Big 3 Bailout vs. Free Market Solution

In his blog today, John Micek offers some criticism of Mark Hendrickson’s commentary on the auto-makers bailout, which we ran today.  Micek points to the lack of “solutions” presented in the article, and that the free market can’t “solve the problem” because the market created it.

Micek’s argument that free-market conservatives should be for policy alternatives, not just against things, is well taken – that is what the Commonwealth Foundation exists for.  With the financial bailout, we (both the Commonwealth Foundation and the larger community of free thinkers, witness BeyondBailouts), outlined a number of alternatives.

However, I think in the case of the Big 3, it pretty obvious that the government should do nothing.  The Big 3 have to fend for themselves.  I know, the initial reaction I get is that that sounds “cold-hearted”. In fact, that is exactly the response I got from a friend until I explained that 

  1. Bankruptcy doesn’t mean the Big 3 cease to exist – it gives them the opportunity to restructure and fix their problems, and compete in the free market.  See Don Boudreaux’s op-ed in the Wall Street Journal today on the bankruptcy option.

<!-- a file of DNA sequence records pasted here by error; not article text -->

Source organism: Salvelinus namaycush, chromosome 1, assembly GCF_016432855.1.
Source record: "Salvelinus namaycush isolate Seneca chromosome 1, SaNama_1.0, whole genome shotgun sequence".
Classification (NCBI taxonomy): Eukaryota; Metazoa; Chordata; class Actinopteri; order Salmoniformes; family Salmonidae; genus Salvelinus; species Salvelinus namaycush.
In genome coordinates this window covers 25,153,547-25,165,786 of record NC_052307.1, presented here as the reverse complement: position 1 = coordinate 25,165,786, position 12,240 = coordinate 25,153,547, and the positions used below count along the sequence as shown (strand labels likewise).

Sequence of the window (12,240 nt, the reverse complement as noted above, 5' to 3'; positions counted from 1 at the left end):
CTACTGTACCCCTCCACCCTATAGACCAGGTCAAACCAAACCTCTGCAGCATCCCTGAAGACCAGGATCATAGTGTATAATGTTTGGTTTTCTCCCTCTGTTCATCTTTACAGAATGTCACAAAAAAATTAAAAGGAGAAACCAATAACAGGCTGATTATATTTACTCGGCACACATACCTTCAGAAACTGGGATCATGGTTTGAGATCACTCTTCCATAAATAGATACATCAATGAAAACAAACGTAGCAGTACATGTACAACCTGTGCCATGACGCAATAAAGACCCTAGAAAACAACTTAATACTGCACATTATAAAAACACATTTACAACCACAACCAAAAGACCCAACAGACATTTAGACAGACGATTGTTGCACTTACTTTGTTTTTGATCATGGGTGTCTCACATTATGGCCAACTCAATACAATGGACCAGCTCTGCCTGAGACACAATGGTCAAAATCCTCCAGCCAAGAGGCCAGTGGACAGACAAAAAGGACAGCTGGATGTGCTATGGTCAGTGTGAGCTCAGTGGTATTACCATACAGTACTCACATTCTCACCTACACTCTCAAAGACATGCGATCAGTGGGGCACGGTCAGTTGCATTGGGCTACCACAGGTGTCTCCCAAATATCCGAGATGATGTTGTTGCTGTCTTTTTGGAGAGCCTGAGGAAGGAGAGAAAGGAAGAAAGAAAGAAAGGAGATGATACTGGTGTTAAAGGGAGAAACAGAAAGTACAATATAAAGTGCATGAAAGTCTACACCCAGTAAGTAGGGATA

2. Even if they did liquidate, you would not see the dramatic job losses they claim – consumers will still want cars, and replacement parts for their cars.  Other car companies, or even new companies, will pick up the slack.

The government can’t keep the Big 3 afloat so long as they have a failing business model (well they can, just as the Soviets continued to manufacture cars, but that is hardly a remedy). Government intervention to help the Big 3, as Dr. Hendrickson’s piece describes, harms successful car companies (including those which are expanding in the US), along with taxpayers.  This is the subject of Matt’s Capital Domes post as well.

The free market allows for “creative destruction” – which I discussed previously in my post on the Boscov’s bailout.  About 90% of the original Fortune 500 companies are no longer on that list (most have been bought out or went out of businesses).  Stagecoach makers and blacksmiths were once prominent occupations, but are no longer.  It may have sound cruel at the time to let these industries fail, but looking back – seeing how everyone transitioned into new jobs, new companies emerged, and the economy grew – it seems naïve to suggest a Blacksmith bailout.

So yes, the free market can “solve the problem” all on its own, and the federal government best serves the country by doing nothing.